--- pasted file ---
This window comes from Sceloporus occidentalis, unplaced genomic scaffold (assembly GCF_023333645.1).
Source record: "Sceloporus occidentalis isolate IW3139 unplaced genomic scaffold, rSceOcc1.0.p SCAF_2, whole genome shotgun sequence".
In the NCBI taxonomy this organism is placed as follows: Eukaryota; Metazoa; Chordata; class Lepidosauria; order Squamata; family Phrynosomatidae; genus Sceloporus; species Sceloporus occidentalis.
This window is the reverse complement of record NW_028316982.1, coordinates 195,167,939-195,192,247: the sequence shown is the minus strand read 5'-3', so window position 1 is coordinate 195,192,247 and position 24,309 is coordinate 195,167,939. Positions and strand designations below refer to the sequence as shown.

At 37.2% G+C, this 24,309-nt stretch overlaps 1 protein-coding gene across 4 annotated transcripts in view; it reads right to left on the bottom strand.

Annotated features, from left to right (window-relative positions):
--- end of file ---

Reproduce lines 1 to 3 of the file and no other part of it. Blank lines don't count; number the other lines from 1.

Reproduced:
This window comes from Sceloporus occidentalis, unplaced genomic scaffold (assembly GCF_023333645.1).
Source record: "Sceloporus occidentalis isolate IW3139 unplaced genomic scaffold, rSceOcc1.0.p SCAF_2, whole genome shotgun sequence".
In the NCBI taxonomy this organism is placed as follows: Eukaryota; Metazoa; Chordata; class Lepidosauria; order Squamata; family Phrynosomatidae; genus Sceloporus; species Sceloporus occidentalis.